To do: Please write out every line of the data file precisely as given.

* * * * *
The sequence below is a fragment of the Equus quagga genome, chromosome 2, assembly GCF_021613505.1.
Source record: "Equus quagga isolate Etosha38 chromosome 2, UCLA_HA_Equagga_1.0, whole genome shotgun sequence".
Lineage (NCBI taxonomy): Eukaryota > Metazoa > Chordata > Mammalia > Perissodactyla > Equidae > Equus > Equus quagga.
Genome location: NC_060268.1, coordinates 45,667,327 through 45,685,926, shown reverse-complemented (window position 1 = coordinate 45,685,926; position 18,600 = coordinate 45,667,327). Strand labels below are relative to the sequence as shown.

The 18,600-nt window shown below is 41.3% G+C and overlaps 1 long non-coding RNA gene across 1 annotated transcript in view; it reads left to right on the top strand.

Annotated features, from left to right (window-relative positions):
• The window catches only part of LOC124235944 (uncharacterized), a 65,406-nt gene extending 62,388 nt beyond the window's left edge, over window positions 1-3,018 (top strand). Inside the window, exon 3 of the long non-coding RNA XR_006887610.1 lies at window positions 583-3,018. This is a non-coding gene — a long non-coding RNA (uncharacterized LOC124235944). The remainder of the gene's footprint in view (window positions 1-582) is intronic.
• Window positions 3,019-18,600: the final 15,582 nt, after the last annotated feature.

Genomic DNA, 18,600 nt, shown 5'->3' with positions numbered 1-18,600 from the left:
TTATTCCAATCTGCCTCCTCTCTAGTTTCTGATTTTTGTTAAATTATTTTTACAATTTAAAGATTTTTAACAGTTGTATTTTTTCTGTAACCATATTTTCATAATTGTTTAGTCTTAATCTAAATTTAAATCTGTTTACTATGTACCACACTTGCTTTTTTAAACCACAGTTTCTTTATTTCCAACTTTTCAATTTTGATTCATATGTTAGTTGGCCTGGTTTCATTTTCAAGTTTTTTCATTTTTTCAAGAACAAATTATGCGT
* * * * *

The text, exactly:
The sequence below is a fragment of the Equus quagga genome, chromosome 2, assembly GCF_021613505.1.
Source record: "Equus quagga isolate Etosha38 chromosome 2, UCLA_HA_Equagga_1.0, whole genome shotgun sequence".
Lineage (NCBI taxonomy): Eukaryota > Metazoa > Chordata > Mammalia > Perissodactyla > Equidae > Equus > Equus quagga.
Genome location: NC_060268.1, coordinates 45,667,327 through 45,685,926, shown reverse-complemented (window position 1 = coordinate 45,685,926; position 18,600 = coordinate 45,667,327). Strand labels below are relative to the sequence as shown.

The 18,600-nt window shown below is 41.3% G+C and overlaps 1 long non-coding RNA gene across 1 annotated transcript in view; it reads left to right on the top strand.

Annotated features, from left to right (window-relative positions):
• The window catches only part of LOC124235944 (uncharacterized), a 65,406-nt gene extending 62,388 nt beyond the window's left edge, over window positions 1-3,018 (top strand). Inside the window, exon 3 of the long non-coding RNA XR_006887610.1 lies at window positions 583-3,018. This is a non-coding gene — a long non-coding RNA (uncharacterized LOC124235944). The remainder of the gene's footprint in view (window positions 1-582) is intronic.
• Window positions 3,019-18,600: the final 15,582 nt, after the last annotated feature.

Genomic DNA, 18,600 nt, shown 5'->3' with positions numbered 1-18,600 from the left:
TTATTCCAATCTGCCTCCTCTCTAGTTTCTGATTTTTGTTAAATTATTTTTACAATTTAAAGATTTTTAACAGTTGTATTTTTTCTGTAACCATATTTTCATAATTGTTTAGTCTTAATCTAAATTTAAATCTGTTTACTATGTACCACACTTGCTTTTTTAAACCACAGTTTCTTTATTTCCAACTTTTCAATTTTGATTCATATGTTAGTTGGCCTGGTTTCATTTTCAAGTTTTTTCATTTTTTCAAGAACAAATTATGCGT